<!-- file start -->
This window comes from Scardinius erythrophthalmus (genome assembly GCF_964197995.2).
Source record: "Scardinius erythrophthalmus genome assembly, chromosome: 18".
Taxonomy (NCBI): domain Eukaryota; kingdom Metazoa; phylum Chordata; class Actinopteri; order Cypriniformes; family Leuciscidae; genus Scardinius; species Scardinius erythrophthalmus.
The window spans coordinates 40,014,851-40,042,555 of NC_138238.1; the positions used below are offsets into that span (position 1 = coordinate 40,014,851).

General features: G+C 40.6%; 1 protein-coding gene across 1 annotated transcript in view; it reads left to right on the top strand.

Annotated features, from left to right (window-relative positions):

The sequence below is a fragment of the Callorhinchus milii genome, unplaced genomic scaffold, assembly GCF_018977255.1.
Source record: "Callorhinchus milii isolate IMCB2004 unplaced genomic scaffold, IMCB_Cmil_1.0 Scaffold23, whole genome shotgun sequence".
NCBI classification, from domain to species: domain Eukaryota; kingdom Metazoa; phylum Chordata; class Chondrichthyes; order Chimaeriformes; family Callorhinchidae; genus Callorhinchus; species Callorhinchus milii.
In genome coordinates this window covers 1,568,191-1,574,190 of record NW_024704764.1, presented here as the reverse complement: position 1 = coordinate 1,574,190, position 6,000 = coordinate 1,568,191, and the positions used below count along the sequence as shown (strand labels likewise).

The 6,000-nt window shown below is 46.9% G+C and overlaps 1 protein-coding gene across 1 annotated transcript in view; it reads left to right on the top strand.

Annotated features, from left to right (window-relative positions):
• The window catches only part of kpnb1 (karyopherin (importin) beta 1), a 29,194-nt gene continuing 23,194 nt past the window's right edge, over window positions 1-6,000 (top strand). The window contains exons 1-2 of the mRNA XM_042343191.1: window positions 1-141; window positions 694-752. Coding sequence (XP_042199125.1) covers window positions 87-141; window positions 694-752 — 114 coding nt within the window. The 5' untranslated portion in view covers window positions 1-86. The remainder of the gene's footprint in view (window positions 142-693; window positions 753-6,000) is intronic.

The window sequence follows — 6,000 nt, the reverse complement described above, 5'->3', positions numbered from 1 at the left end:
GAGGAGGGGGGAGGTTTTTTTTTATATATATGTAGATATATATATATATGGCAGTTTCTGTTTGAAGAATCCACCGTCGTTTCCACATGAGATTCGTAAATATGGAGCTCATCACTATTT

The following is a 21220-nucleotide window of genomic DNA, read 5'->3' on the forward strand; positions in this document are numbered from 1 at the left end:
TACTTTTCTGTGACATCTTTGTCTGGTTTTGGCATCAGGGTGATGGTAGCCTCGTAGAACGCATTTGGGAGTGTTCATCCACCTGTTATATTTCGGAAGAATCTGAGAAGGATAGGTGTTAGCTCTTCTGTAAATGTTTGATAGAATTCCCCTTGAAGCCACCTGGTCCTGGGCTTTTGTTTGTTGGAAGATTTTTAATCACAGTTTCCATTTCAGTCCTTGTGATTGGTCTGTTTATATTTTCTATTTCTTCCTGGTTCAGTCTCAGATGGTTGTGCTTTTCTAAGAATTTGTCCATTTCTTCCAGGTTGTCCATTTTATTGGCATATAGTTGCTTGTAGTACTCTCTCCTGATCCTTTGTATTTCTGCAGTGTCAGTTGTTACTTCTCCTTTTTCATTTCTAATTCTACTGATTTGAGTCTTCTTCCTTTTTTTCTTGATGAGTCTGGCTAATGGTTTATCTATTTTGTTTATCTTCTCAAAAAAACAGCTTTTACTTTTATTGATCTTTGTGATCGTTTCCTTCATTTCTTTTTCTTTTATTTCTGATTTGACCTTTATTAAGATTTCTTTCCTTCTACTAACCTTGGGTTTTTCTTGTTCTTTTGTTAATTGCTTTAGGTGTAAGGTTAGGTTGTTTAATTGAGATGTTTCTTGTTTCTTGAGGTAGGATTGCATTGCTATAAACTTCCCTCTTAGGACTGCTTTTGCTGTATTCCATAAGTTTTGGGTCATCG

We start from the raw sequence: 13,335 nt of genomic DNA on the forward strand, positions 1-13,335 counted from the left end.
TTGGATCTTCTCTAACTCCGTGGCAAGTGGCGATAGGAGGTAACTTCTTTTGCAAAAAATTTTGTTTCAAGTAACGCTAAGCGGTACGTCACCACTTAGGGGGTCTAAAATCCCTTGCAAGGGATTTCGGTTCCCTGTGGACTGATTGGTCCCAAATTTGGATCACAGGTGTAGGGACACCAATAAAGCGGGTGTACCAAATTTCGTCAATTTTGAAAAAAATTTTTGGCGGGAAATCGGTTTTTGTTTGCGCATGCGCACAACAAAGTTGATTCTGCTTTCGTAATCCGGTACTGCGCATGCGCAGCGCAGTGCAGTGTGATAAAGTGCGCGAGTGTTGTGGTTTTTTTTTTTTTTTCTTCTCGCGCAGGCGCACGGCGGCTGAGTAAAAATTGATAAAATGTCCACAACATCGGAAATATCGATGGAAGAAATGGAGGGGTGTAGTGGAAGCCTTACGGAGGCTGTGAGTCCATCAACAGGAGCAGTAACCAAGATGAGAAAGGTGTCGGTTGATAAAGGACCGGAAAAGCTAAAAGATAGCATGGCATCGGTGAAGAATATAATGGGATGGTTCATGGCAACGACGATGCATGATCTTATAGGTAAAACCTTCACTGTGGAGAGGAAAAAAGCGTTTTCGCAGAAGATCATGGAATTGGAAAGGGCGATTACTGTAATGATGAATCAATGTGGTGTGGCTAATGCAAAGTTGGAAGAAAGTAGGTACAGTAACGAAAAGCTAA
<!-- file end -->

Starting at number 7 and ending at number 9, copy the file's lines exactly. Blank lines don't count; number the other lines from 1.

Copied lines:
The sequence below is a fragment of the Callorhinchus milii genome, unplaced genomic scaffold, assembly GCF_018977255.1.
Source record: "Callorhinchus milii isolate IMCB2004 unplaced genomic scaffold, IMCB_Cmil_1.0 Scaffold23, whole genome shotgun sequence".
NCBI classification, from domain to species: domain Eukaryota; kingdom Metazoa; phylum Chordata; class Chondrichthyes; order Chimaeriformes; family Callorhinchidae; genus Callorhinchus; species Callorhinchus milii.